Why an ex. pat I always ask myself – I am still a patriot to the UK – I love England but have chosen to live in France for lifestyle, sunshine, reduced stress and cheap wine – and we get X Factor and Downton Abbey for goodness sake so I can’t be that foreign!
During our search for a property we had various amusing incidents, particularly when looking in an area densely populated by Brits and being shown around by an English estate agent (the very words “estate agent” send a chill down the spine, rather like “banker”). Our guide placed us in the back of her tattered Range Rover and off we went, four houses to view on the list. John and I felt a great sense of excitement, the properties looked so wonderful on the internet. However, Fiona (loud horsey voice and swearing extensively at anything that dared entered her line of vision while on the road), started narrating about the occupant of every passing car. “Oh look, there’s Virginia, she does bridge on Wednesdays, oh lovely, that’s Sybil, she organises sherry evenings on a Friday night, splendid, that’s Marjorie, arranges cracking knitting parties on Thursday, spiff-ho!” As this continued, with every evening of the week seemingly occupied by well-meaning and hearty Brits, John and I sank further and further into our seats, looking wide eyed at each other. This was definitely not what we had in mind when we imagined our life in France. This particular batch of houses turned out to be atrocious too. “Large farmhouse kitchen” meant large roofless room surrounded by open farm courtyard. “Minor renovation needed” was equivalent to no walls, no electricity, no water and certainly no habitable house. “Stunning views” in one case overlooked the cemetery – at the least the neighbours would have been quiet.
On our second foray from the UK we looked at sixteen houses in five days and discovered the Lot region in the Midi-Pyrenees. We immediately fell in love with the countryside – wild, rocky, wonderful architecture and beautiful little medieval villages, unchanged for hundreds of years, along with their inhabitants. And then we found it… Les Rossignols (The Nightingales). We arrived at the front of the house, an hour late, having sped past gendarmes with their spray-on trousers and holsters at their sides (oooo, young man, she breathed). You always know when you have found the right house. It speaks to you and as I stood by the vast barn in the garden I felt an overwhelming sense of contentment. John and I looked at each other, nodded and grinned – and we hadn’t even been inside!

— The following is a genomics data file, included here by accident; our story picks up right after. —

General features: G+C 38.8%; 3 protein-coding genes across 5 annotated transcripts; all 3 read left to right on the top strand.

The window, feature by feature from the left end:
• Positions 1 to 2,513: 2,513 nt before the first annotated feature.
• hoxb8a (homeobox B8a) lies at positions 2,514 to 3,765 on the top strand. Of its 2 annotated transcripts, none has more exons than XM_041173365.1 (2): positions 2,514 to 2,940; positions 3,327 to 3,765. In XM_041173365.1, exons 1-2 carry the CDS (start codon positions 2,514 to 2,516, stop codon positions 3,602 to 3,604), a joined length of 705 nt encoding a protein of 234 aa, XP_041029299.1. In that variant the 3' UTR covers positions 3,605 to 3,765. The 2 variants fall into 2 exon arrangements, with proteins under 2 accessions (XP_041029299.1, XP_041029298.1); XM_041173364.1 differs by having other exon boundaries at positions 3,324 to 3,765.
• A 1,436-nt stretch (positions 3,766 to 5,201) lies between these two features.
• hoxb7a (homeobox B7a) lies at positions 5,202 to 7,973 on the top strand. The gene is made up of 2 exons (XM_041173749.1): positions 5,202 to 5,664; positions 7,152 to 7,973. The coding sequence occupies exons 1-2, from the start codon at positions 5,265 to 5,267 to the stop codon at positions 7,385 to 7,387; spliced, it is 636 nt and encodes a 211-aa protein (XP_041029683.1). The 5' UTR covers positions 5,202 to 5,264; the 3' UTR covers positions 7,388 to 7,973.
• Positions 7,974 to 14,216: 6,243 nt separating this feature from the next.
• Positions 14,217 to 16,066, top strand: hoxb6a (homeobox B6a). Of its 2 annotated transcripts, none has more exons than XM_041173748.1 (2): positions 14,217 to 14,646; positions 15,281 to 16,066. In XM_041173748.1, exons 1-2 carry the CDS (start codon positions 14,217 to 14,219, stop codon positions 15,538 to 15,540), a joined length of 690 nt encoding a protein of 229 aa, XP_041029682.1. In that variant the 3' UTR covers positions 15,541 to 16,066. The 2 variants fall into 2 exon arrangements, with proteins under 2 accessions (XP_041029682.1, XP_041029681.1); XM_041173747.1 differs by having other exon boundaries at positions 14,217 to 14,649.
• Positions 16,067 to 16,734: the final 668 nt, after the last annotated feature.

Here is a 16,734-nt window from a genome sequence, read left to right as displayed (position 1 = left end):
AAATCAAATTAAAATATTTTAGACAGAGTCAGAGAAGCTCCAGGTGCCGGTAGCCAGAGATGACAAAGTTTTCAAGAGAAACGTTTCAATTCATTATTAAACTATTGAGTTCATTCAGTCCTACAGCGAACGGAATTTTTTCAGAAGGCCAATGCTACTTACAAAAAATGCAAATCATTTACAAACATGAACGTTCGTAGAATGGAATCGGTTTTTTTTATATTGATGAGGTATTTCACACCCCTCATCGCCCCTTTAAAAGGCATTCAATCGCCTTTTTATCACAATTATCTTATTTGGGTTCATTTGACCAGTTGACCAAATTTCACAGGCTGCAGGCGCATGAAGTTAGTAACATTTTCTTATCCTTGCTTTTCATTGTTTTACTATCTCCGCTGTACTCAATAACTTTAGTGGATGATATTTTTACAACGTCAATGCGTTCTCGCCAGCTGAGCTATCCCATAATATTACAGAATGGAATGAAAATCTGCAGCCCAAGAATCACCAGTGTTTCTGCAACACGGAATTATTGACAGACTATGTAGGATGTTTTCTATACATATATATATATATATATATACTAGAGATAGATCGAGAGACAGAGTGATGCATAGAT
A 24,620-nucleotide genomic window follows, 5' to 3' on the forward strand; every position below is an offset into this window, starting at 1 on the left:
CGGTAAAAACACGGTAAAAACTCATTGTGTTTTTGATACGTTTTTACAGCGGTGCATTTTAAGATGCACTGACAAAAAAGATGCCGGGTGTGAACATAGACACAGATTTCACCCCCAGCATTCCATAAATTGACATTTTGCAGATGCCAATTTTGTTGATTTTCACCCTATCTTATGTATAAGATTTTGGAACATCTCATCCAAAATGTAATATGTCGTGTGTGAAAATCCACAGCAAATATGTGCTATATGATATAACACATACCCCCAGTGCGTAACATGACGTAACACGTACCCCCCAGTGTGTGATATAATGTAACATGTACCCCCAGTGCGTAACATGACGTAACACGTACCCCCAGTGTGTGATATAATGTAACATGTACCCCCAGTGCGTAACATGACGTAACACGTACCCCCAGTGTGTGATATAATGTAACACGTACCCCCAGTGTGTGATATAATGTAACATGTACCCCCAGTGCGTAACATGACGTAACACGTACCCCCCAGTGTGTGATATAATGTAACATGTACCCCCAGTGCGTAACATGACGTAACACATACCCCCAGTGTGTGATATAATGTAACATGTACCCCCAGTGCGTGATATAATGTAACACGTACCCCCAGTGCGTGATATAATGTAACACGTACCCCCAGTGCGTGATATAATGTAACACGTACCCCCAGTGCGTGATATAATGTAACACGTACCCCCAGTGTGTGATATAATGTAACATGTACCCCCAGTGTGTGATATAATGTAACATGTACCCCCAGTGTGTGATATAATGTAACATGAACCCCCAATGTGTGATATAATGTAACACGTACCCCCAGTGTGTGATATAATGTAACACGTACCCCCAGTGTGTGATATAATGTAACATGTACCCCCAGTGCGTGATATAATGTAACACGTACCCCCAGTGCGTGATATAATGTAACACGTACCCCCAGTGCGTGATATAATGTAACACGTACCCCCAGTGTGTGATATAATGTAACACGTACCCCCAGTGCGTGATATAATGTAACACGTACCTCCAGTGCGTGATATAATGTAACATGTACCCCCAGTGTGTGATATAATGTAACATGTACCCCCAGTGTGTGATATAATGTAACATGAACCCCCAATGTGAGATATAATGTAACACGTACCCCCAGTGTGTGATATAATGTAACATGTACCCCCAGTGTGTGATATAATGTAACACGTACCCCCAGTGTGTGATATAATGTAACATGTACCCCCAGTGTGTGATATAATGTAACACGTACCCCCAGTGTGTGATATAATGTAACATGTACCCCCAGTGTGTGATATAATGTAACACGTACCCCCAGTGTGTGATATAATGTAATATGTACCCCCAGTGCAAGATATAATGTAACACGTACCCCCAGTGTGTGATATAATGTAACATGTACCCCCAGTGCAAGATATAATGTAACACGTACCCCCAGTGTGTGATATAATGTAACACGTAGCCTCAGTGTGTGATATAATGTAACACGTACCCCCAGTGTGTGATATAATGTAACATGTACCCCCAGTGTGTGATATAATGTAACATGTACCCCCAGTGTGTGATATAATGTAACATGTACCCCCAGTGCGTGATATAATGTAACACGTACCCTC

We have now been here for nearly six years, (and got married in the village!) renovated two bedrooms, added two bathrooms, built a swimming pool (oh YES!) and turned the house into a bed and breakfast. This was not our original intention. We thought we would retire (very early in my case, I hasten to add) and enjoy life but then The Crisis started. Plummeting exchange and interest rates caused our income to drop by 35%. Slight despair set in as I realised we couldn’t afford to stay (“Your house is at risk if you messed around by incompetent bankers and governments”). A friend suggested we start a bed and breakfast and so the first guests arrived…and we love it. We now have 28 “excellents” on Tripadvisor, repeat business and many interesting and delightful people passing through our door. Obviously there have been the ones who were not so delightful … like the alcoholic Dutchman who walked barefoot into the kitchen, uninvited, while we were preparing a meal, and looked through our fridge explaining that it told him the character of the people in the house. Yup, my character was pretty chilly at that moment. The American child I nicknamed “Damian, spawn of the Devil” as he was obnoxious, rude, spoilt and I swear his head rotated on his neck when I asked him to put his Gameboy down at the dinner table. And no, we don’t do corn dogs (hotdogs wrapped in pastry and deep fried) for breakfast, Damian. The man we called Mr Blobby as he was the fattest Belgian I have ever seen and we discovered why. We serve excellent meals and he repeatedly asked for foie gras when booking. Something I don’t usually put on the menu due to profit margins (can’t believe I wrote that!) but I relented and when we sat down to eat, his family announced they didn’t like it and he proceeded to eat all five helpings. The English woman who clicked her fingers at me when demanding caraway seeds to sprinkle on her scrambled eggs. But on the positive side, we have made friends with many of our guests and have been invited to Italy, Spain, Canada and the States.
Our summer months are manic but fruitful and the bookings are slowing a little now. The colours of an early autumn are starting to set on this drought ravaged countryside. We’ve had no significant rain for three months. The sheep on the farm next door are giving birth to their second set of lambs this year and when we sit under the pavilion by the pool we can hear their plaintive bleating and then watch them as they spring and bounce their way past the front gate to the top pasture. We sip our very drinkable wine at €1.95 a bottle (about £1.60 at today’s slightly improved exchange rate – somebody has to!) and glory in our fortunate lifestyle, not without it’s hard but enjoyable work. John is now the treasurer for our village fete committee, I sing with a local choir where they teach me French swear words while we wait to learn our parts; we buy entire sheep carcasses from our farmer neighbour which have grazed on herb infused grasses; any local fruits are quickly turned into delicious jams; we join in with village celebrations where we have six hour lunches; we eat with the seasons; and we laugh a lot. We are totally integrated with our French friends and neighbours and have stopped calling the UK “home”. That’s why I am now a true ex.pat CountryWife in France.